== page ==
While Royals fans may be disappointed that Lopez may never live up to that early projection, it could be time for Royals fans to focus on a different metric when it comes to evaluating Lopez and his future in Kansas City. Instead of dwelling on batting average, which may never touch .300, Royals fans should focus on on-base percentage and BB/K ratio instead.
Because if Royals fans look at those metrics, Lopez’s future looks a lot brighter.
First off, Lopez has improved his OBP by nearly 30 points already this year, and his BB/K ratio has also improved from 0.35 to 0.49. His walk rate has almost doubled from 4.5 percent in 2019 to 10.1 in 2020, and his BB/K ratio ranks third of Royals with 50 or more plate appearances this year. While the hits haven’t really fallen for Lopez in 2020, he has at least showed a better, more disciplined approach in 2020, which is sorely needed for a lineup that is full of free-swingers.
Furthermore, that kind of approach could make Nicky a perfect fit in the nine hole. The Royals will not necessarily need big hits or even a lot of them from that spot in the order. Rather, they need someone to get on base, which Lopez can do via the walk. Considering Whit is not a “traditional” leadoff hitter (i.e. he has good power, is really good at driving in runs and doesn’t draw a whole lot of walks), Lopez may be the perfect fit hitting in front of Whit. Lopez has enough speed to score from first on Whit gap-hits, which Whit has been able to do on frequent occasion.
And thus, Royals fans shouldn’t be expecting Lopez to be a .300 hitter anymore. Instead, Royals fans should be hoping for a .330 to .350 OBP hitter, even if that average is in the .250 to .260 range at best. If Lopez is able to get on base at the kind of clip, then he will more than justify regular playing time at second base in the near future.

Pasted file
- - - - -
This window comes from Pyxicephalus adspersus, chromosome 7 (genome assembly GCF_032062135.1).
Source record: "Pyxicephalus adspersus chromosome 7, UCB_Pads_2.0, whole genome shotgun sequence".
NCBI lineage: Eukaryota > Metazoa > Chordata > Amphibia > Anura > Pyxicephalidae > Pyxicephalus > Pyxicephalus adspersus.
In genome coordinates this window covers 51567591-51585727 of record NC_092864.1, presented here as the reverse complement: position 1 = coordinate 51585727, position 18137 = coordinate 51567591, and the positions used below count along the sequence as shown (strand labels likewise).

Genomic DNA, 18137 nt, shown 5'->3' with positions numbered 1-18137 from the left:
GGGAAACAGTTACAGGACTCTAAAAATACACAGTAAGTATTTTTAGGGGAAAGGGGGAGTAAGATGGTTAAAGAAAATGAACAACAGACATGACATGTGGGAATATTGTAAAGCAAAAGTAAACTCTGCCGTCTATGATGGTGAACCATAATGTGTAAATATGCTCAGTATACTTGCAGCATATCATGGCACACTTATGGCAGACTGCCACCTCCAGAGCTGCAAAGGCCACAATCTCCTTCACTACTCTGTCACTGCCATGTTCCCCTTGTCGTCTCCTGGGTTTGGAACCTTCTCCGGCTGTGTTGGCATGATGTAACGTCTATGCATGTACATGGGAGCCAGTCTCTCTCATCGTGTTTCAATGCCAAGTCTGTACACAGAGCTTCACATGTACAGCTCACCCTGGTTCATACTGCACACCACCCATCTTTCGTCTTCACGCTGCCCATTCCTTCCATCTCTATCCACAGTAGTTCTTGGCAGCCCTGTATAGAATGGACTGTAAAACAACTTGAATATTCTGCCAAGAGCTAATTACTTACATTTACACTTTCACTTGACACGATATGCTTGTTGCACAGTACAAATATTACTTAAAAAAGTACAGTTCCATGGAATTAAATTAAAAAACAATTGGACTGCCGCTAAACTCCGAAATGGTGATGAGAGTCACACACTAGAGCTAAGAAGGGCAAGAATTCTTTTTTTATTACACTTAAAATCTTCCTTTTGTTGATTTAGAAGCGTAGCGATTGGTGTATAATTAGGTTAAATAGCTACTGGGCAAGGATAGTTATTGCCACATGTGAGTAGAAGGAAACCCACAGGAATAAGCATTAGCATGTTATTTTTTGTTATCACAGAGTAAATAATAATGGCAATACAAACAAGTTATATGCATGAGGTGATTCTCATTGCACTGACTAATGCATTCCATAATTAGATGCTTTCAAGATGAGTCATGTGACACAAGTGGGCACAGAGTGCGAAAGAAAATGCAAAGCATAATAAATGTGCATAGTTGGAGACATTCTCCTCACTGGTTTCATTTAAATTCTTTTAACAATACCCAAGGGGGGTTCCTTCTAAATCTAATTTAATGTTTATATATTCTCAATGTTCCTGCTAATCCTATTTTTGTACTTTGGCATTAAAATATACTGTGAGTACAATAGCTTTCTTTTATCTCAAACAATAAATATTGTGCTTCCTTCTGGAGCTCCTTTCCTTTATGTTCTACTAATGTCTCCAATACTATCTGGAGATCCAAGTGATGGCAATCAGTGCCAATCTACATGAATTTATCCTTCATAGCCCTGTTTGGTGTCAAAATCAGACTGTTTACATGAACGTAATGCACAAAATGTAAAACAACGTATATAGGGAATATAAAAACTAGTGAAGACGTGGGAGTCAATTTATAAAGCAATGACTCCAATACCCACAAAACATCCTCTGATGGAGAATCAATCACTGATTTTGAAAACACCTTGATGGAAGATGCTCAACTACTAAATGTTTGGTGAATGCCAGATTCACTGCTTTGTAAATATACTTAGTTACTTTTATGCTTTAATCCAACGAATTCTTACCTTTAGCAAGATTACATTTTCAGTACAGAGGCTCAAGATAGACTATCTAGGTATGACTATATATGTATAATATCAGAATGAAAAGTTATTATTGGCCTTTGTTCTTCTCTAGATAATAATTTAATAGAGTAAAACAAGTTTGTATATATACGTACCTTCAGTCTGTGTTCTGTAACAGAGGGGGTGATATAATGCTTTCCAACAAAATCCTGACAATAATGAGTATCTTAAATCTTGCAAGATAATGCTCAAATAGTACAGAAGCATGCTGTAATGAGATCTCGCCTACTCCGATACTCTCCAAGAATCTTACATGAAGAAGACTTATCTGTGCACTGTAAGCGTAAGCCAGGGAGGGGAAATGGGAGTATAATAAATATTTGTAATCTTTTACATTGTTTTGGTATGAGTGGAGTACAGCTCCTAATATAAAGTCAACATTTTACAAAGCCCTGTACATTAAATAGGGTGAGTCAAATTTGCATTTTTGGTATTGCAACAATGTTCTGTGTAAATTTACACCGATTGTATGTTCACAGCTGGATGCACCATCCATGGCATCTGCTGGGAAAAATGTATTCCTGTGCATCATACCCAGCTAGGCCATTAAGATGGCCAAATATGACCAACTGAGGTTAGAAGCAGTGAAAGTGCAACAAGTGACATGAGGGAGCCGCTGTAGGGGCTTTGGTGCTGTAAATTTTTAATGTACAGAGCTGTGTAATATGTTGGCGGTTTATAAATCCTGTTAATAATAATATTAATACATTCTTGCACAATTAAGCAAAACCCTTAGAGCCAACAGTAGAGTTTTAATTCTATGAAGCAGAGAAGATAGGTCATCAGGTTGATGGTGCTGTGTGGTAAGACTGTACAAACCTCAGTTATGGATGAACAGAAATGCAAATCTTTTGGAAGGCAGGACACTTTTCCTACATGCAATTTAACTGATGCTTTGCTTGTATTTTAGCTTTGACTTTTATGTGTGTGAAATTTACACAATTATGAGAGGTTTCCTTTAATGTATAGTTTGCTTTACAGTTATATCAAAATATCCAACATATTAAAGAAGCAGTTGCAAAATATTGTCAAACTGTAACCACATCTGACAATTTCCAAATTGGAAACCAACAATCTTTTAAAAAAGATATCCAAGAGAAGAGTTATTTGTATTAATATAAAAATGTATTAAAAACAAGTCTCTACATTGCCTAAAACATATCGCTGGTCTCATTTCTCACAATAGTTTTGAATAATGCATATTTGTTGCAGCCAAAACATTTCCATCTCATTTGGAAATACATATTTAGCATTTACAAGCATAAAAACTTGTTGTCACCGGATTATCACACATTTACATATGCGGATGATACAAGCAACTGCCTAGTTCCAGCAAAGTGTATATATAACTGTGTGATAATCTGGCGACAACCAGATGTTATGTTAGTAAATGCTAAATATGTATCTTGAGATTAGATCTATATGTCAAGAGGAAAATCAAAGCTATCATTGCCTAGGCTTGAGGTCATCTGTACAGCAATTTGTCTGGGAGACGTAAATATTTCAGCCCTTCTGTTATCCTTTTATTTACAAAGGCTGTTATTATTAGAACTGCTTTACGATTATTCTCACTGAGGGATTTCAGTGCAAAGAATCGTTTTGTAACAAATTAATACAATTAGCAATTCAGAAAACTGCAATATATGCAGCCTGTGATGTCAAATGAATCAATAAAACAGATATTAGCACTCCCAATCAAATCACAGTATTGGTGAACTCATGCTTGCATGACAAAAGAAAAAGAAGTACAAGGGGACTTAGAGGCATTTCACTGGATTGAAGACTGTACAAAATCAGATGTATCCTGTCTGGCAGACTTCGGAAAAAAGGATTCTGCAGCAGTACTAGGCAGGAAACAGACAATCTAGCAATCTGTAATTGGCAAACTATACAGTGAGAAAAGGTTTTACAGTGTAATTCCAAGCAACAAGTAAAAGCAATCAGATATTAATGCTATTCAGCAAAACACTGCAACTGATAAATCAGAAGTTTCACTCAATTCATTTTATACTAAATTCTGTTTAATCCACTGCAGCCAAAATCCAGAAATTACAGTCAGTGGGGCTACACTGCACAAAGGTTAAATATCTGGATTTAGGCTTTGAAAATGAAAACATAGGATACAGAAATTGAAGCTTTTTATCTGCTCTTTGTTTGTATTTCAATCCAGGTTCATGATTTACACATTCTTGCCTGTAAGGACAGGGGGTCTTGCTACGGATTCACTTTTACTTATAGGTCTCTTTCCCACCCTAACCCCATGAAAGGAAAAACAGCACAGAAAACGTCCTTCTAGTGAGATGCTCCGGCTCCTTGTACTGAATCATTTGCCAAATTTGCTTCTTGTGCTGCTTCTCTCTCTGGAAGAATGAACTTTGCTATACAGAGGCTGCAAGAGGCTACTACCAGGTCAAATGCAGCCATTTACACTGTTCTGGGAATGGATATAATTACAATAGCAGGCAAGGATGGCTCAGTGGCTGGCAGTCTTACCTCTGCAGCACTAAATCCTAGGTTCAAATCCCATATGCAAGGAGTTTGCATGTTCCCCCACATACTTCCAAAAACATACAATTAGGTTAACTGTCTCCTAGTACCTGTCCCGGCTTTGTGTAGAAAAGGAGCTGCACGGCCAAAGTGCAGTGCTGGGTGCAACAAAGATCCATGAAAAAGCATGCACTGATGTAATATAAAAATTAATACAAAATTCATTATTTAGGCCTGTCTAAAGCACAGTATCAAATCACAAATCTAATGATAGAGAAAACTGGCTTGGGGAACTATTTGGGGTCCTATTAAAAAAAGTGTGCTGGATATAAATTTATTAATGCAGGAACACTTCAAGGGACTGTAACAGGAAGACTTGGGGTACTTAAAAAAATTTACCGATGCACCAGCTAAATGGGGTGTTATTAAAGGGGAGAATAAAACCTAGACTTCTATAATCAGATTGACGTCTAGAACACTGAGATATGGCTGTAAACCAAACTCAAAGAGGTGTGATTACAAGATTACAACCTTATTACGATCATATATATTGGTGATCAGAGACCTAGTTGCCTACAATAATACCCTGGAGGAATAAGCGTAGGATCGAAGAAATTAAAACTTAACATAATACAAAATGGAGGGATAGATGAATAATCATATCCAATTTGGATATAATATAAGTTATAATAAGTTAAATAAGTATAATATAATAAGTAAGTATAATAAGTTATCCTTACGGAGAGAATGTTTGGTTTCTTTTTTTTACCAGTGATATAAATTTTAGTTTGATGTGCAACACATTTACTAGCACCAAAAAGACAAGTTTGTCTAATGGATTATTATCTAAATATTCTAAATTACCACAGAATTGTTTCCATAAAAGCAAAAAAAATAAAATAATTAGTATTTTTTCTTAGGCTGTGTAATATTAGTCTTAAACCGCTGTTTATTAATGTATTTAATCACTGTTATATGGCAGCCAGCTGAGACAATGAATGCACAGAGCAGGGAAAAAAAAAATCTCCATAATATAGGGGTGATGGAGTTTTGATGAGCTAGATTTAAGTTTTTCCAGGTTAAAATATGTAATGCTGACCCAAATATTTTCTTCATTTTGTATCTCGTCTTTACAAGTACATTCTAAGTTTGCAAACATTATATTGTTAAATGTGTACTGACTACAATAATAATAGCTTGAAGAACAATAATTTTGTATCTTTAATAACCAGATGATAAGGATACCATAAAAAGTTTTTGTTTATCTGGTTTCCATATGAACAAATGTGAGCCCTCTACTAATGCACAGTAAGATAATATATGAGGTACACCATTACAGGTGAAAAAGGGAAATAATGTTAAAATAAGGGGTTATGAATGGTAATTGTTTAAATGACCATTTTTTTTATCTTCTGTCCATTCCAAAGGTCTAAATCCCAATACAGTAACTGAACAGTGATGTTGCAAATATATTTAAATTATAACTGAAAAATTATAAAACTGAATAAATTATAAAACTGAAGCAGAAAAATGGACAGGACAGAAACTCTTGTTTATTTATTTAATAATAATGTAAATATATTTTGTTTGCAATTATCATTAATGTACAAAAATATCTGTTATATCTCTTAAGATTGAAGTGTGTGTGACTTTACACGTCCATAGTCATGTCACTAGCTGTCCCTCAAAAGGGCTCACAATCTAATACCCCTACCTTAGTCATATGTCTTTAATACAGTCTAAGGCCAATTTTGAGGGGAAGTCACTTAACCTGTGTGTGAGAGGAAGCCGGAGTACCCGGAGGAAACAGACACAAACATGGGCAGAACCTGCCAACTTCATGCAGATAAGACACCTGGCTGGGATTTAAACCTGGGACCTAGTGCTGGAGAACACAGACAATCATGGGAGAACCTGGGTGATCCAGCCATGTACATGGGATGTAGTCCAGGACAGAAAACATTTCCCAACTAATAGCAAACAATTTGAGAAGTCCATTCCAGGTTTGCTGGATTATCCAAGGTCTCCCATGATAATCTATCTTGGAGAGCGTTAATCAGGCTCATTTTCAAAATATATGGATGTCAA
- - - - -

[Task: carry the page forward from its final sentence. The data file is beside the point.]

While it may sound shocking to hear that Lopez is a Gold Glove-caliber second baseman, the metrics support him. He sits in the 95th percentile defensively, according to Statcast OAA (outs above average) data. Furthermore, he currently ranks 16th out of all fielders in terms of OAA, and leads all second-basemen in terms of OAA as well. Yes, Lopez’s name won’t jump out at baseball writers or baseball fans outside of Kansas City, but the advanced data supports Matheny’s claim that Lopez is one of the better, if not best, defensive second basemen in the American League.
Furthermore, for those who only trust the “eye test”, Lopez has looked pretty good on that end too, as evidenced in the Tweet below:
It seems like Lopez’s defense will keep him in the lineup for now. As stated before, if Lopez can at least get on base at a decent rate, that ability will more than make up for his punch-less swing, which rates in the bottom 6th percentile in terms of barrel rate. That being said, there are two former Royals worth thinking of when trying to project Lopez’s future:
White’s career OPS was .675 during his 18-year-career in Kansas City, and Escobar posted a .644 OPS from 2014-2017, his best stretch as a Royal. Both players certainly had their share of issues at the plate, but they were able to do “just enough” at the dish, which in turn helped them play and contribute every day because their defense in the infield was so solid. If Nicky can improve that OPS to the .630 to .670 range over his career, then not only could Lopez be a dependable option at second for the Royals in the near future, but for the long-term as well.
In fact, if Lopez can prove to be just a shade below of what Frank White was as a Royal (maybe 2-4 Gold Gloves instead of eight like White), I think Royals fans would be more than satisfied with Lopez’s outlook.
After all, it took White nearly five seasons to hit above .250 and only posted an OPS over .600 twice during that span (1973-1977) as well.
I wonder if Royals fans were as hard on White during the early 70’s like they have been on Lopez the past couple of years.
It’s too bad Royals Twitter didn’t exist back then.